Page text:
The effect of landscape topography and in-stream habitat on the distribution, growth, and survival of Lahontan cutthroat trout (Oncorhynchus clarki henshawi) in a high desert watershed Public Deposited

http://ir.library.oregonstate.edu/concern/graduate_thesis_or_dissertations/3f462898m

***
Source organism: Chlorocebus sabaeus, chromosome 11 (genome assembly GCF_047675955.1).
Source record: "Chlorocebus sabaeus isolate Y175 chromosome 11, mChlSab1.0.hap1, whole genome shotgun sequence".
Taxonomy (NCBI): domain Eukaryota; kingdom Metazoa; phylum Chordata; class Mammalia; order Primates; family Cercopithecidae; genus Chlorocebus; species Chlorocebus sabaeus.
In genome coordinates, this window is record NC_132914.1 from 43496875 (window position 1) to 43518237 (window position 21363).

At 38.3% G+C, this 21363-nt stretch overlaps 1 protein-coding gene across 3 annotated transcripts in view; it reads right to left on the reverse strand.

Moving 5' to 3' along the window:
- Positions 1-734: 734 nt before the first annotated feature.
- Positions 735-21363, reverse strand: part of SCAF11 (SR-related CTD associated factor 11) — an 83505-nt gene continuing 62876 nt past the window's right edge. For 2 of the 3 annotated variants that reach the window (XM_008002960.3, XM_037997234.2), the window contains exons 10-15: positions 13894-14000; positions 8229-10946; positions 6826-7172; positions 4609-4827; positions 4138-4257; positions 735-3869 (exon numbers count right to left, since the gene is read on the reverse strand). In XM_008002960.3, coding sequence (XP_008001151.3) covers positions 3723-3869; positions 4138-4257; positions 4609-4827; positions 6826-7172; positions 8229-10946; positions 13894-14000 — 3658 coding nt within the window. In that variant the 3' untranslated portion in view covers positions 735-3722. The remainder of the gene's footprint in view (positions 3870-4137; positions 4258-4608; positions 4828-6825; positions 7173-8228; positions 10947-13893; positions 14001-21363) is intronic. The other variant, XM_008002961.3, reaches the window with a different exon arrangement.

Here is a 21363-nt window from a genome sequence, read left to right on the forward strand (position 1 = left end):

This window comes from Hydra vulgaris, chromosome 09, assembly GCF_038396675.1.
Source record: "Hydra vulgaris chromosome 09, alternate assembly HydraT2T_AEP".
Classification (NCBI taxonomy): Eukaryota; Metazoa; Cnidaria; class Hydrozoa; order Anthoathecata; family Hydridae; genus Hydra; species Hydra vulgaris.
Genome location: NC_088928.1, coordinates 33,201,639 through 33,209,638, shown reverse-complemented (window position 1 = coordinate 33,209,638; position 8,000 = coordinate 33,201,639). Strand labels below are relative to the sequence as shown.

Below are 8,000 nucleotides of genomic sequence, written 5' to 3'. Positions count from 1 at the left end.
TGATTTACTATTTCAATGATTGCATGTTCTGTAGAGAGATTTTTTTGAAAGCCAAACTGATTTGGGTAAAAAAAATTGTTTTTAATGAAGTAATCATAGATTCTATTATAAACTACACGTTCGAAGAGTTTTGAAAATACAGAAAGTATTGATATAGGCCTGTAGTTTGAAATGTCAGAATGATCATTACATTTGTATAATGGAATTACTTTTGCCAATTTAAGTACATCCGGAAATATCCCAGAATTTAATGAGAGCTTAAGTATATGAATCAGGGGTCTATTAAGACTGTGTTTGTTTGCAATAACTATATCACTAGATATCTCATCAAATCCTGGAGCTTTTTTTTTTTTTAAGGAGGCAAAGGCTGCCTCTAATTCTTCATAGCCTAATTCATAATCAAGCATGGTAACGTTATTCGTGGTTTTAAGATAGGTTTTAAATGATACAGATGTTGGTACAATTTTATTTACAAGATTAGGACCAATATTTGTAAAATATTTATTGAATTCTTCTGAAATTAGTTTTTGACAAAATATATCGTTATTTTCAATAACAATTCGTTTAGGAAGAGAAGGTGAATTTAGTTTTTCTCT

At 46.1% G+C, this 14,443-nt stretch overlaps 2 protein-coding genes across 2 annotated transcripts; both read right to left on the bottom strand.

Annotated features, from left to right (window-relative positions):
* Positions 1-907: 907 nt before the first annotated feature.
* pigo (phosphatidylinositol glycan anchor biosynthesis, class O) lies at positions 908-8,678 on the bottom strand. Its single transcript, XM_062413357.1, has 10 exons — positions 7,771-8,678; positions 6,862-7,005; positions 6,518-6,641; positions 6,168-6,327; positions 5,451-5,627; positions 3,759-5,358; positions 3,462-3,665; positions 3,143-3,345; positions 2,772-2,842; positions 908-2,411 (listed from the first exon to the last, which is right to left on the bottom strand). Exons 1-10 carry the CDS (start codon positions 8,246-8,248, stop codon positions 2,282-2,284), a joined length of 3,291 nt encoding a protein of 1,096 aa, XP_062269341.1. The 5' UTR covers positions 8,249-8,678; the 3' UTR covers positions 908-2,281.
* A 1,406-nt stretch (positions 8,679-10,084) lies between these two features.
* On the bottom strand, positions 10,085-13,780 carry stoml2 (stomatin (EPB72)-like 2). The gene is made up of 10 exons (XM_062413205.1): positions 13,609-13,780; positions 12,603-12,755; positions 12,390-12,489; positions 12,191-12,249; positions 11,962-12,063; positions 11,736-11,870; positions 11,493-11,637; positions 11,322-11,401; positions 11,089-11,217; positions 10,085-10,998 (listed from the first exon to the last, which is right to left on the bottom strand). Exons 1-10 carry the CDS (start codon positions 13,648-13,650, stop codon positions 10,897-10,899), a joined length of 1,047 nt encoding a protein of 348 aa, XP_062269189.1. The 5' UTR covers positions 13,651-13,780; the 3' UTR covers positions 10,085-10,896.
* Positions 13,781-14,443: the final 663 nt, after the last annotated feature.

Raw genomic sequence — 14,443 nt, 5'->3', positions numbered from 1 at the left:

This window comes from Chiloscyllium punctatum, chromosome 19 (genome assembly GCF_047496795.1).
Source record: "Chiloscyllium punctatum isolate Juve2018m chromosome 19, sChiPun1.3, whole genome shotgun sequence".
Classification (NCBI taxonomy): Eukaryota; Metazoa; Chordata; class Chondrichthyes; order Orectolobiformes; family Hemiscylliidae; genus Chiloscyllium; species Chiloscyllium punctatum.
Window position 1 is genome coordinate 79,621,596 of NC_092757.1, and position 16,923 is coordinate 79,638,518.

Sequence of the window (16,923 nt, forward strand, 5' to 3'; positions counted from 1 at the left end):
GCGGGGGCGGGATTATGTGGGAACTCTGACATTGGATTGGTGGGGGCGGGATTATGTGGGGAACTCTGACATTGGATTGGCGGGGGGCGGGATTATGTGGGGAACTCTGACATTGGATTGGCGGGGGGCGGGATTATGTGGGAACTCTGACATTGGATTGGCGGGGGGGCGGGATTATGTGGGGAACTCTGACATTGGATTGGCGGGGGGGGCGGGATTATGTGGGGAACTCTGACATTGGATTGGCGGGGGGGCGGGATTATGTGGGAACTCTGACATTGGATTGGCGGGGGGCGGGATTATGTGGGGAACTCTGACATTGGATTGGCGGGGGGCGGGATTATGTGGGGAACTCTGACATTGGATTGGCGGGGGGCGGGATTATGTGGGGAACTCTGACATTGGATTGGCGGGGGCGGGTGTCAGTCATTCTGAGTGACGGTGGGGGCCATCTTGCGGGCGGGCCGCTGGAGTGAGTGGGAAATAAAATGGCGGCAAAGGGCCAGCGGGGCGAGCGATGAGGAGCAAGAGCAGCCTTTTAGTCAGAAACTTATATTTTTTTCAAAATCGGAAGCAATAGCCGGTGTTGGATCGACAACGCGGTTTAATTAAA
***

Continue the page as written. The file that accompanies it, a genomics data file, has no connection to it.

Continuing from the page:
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  • Lahontan cutthroat trout (LCT) (Oncorhynchus clarki henshawi) are currently limited in their distribution to a patchwork of small isolated populations, the result of habitat degradation and natural variation in landscape and in-stream conditions. The objectives of this study were to determine how landscape level topographic features influence LCT distribution patterns. The work was carried out in a sub-basin of the Quinn River system, McDermitt Creek, which drains the sagebrush desert of southeastern Oregon and northern Nevada. Headwater tributaries of this creek consist of alternating canyon-confined and valley bounded reaches and LCT within these systems are challenged by low discharge and high temperatures during the summer, and anchor ice during the winter. Contiguous whole stream surveys were used to look at trout distribution during the summer of 2003 and spring and fall of 2004. Our results showed that topography affected LCT distribution in all reaches. LCT numbers were highest in areas with greater numbers of nick-points (the transition zones between less confined and more confined valley segments) and greater valley confinement. Additionally, in the downstream portion of our headwater reaches, more LCT were found in nick-points than expected based on the availability of this habitat type. Our data suggest that hyporheic inputs may be high in such areas, thus providing LCT with shelter from warm water in the summer, anchor ice in the winter and shallow stream depths during all seasons. Spatial occurrence of these areas of refugia can be taken into consideration when planning land-use activities and restoration efforts. After almost 30 years of conservation effort, Lahontan cutthroat trout (LCT) (Oncorhynchus clarki henshawi) populations remain in peril throughout the Great Basin region of southeastern Oregon and northern Nevada. This is not surprising since very little research has been done on the ecology of LCT, and management has been carried out without essential information on this sub-species. The objectives of our study were to determine whether there are inter-stream or inter-reach differences in LCT habitat selection, and if those differences corresponded to differences in fish survival and growth. We relied upon contiguous whole stream surveys to look at fish distribution and in-stream habitat. The use of half duplex PIT tags allowed us to determine the growth, movement patterns, and survival rates of most adult (>100 mm) LCT within the system. We found greater trout growth (median daily change in biomass 0.46% vs. 0.07%), but lower survival (35% vs. 61% between July and November), in relatively warmer and more open reaches than in cooler reaches. Additionally, undercut banks (predation shelter) were more important to trout in cooler stream reaches than in warmer ones, where habitat choice responded first to cold water input (which was influenced by topography). Our results will be useful in identifying and describing areas of high quality LCT habitat in low order streams throughout the Great Basin, thus allowing informed management decisions to facilitate the recovery of the sub-species.
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